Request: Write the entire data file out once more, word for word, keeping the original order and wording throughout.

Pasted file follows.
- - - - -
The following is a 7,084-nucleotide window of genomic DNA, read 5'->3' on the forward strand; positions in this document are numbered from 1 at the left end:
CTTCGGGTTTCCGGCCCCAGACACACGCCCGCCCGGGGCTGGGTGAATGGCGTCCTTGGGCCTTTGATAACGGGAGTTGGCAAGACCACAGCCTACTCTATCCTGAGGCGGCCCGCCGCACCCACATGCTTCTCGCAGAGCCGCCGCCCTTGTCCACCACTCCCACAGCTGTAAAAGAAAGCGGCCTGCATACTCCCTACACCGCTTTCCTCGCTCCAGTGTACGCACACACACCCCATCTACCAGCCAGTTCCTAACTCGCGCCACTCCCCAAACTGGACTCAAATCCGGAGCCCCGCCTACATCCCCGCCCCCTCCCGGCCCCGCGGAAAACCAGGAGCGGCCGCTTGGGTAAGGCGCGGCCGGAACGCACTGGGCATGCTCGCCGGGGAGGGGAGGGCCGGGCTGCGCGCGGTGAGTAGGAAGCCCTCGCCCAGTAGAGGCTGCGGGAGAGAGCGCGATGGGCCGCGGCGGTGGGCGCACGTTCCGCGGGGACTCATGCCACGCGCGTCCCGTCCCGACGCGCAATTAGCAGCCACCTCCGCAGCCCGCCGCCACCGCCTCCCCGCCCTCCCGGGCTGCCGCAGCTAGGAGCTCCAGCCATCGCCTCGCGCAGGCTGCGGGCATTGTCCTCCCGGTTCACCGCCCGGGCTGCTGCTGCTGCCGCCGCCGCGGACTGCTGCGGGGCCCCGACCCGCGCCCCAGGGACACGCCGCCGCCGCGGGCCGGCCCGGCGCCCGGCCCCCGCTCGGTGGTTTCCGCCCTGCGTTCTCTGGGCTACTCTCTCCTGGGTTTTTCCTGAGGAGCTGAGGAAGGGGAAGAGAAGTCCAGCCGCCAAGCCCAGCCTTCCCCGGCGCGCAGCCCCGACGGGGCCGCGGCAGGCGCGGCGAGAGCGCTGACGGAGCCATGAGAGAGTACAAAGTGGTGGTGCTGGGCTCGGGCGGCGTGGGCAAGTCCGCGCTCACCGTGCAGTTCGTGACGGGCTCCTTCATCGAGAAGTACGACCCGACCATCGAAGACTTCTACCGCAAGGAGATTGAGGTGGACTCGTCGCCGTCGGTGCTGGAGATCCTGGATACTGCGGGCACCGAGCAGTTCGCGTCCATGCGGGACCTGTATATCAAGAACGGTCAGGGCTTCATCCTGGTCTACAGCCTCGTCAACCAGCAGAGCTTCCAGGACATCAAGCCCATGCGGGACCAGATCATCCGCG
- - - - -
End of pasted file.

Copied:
The following is a 7,084-nucleotide window of genomic DNA, read 5'->3' on the forward strand; positions in this document are numbered from 1 at the left end:
CTTCGGGTTTCCGGCCCCAGACACACGCCCGCCCGGGGCTGGGTGAATGGCGTCCTTGGGCCTTTGATAACGGGAGTTGGCAAGACCACAGCCTACTCTATCCTGAGGCGGCCCGCCGCACCCACATGCTTCTCGCAGAGCCGCCGCCCTTGTCCACCACTCCCACAGCTGTAAAAGAAAGCGGCCTGCATACTCCCTACACCGCTTTCCTCGCTCCAGTGTACGCACACACACCCCATCTACCAGCCAGTTCCTAACTCGCGCCACTCCCCAAACTGGACTCAAATCCGGAGCCCCGCCTACATCCCCGCCCCCTCCCGGCCCCGCGGAAAACCAGGAGCGGCCGCTTGGGTAAGGCGCGGCCGGAACGCACTGGGCATGCTCGCCGGGGAGGGGAGGGCCGGGCTGCGCGCGGTGAGTAGGAAGCCCTCGCCCAGTAGAGGCTGCGGGAGAGAGCGCGATGGGCCGCGGCGGTGGGCGCACGTTCCGCGGGGACTCATGCCACGCGCGTCCCGTCCCGACGCGCAATTAGCAGCCACCTCCGCAGCCCGCCGCCACCGCCTCCCCGCCCTCCCGGGCTGCCGCAGCTAGGAGCTCCAGCCATCGCCTCGCGCAGGCTGCGGGCATTGTCCTCCCGGTTCACCGCCCGGGCTGCTGCTGCTGCCGCCGCCGCGGACTGCTGCGGGGCCCCGACCCGCGCCCCAGGGACACGCCGCCGCCGCGGGCCGGCCCGGCGCCCGGCCCCCGCTCGGTGGTTTCCGCCCTGCGTTCTCTGGGCTACTCTCTCCTGGGTTTTTCCTGAGGAGCTGAGGAAGGGGAAGAGAAGTCCAGCCGCCAAGCCCAGCCTTCCCCGGCGCGCAGCCCCGACGGGGCCGCGGCAGGCGCGGCGAGAGCGCTGACGGAGCCATGAGAGAGTACAAAGTGGTGGTGCTGGGCTCGGGCGGCGTGGGCAAGTCCGCGCTCACCGTGCAGTTCGTGACGGGCTCCTTCATCGAGAAGTACGACCCGACCATCGAAGACTTCTACCGCAAGGAGATTGAGGTGGACTCGTCGCCGTCGGTGCTGGAGATCCTGGATACTGCGGGCACCGAGCAGTTCGCGTCCATGCGGGACCTGTATATCAAGAACGGTCAGGGCTTCATCCTGGTCTACAGCCTCGTCAACCAGCAGAGCTTCCAGGACATCAAGCCCATGCGGGACCAGATCATCCGCG